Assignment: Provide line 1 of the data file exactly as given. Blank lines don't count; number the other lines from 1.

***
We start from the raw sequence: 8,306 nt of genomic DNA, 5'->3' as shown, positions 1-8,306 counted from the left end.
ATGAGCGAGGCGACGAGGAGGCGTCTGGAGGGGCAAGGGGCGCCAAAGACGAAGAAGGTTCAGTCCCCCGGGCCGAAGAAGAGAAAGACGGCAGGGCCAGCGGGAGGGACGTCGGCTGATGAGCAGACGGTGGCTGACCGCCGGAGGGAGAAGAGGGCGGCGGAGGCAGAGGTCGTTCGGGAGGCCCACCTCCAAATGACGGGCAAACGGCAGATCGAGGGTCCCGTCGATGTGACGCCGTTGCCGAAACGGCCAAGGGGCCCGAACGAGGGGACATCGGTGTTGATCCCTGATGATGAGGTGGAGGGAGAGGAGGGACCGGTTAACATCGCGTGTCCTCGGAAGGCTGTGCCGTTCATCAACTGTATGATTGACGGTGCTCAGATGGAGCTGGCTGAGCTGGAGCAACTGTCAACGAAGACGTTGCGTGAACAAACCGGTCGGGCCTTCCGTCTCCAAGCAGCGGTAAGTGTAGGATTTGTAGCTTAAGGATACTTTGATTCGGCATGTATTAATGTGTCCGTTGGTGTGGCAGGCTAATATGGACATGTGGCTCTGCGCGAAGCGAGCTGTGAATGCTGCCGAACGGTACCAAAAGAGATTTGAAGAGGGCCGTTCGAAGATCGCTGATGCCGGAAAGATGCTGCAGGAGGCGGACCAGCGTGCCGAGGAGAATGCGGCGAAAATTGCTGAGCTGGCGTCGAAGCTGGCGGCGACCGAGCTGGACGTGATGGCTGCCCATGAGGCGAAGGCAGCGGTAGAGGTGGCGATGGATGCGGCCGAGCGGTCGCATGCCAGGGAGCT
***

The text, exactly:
We start from the raw sequence: 8,306 nt of genomic DNA, 5'->3' as shown, positions 1-8,306 counted from the left end.